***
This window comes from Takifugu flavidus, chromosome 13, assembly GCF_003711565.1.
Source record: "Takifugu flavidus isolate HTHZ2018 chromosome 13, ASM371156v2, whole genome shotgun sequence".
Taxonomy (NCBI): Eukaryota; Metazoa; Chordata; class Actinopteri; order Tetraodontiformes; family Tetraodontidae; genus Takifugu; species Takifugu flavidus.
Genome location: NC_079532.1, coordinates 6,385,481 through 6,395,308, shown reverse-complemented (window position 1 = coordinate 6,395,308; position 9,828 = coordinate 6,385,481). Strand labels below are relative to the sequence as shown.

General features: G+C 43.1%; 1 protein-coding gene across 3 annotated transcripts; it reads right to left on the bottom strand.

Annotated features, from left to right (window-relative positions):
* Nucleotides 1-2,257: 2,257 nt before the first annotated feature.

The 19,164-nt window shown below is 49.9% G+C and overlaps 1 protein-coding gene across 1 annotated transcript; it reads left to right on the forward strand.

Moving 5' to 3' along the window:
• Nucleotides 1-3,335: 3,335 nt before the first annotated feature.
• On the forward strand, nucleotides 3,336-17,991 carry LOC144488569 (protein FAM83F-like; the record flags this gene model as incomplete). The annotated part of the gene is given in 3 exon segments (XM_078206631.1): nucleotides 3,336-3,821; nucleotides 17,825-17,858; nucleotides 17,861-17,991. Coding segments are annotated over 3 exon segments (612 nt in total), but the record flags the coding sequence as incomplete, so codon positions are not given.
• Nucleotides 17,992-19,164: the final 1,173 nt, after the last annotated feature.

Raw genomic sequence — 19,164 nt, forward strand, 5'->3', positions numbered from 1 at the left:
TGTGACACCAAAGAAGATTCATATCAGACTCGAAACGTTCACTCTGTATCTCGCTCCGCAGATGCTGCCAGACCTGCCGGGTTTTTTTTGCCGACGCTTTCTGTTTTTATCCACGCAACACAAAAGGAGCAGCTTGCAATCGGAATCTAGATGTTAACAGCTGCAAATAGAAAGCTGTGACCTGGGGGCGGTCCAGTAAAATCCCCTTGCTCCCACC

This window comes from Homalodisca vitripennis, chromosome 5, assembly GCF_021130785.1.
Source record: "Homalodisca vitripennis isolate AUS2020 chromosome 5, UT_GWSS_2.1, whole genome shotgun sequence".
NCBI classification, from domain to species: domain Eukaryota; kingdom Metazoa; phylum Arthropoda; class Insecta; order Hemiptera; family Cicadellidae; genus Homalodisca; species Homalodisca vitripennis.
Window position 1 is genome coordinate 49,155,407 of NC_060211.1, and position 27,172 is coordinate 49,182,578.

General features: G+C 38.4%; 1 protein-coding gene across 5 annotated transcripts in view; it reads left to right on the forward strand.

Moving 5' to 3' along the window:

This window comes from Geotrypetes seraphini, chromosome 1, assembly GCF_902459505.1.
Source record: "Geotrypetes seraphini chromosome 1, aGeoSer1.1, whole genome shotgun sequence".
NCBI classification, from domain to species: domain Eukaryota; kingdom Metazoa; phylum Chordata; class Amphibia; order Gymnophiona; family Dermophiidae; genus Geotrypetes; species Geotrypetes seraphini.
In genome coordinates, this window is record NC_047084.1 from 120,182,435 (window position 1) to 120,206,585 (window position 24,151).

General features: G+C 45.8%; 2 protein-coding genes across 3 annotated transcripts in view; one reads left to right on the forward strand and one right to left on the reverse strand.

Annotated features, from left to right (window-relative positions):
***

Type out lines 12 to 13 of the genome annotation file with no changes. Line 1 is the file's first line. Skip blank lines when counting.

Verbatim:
• Nucleotides 17,992-19,164: the final 1,173 nt, after the last annotated feature.

Raw genomic sequence — 19,164 nt, forward strand, 5'->3', positions numbered from 1 at the left: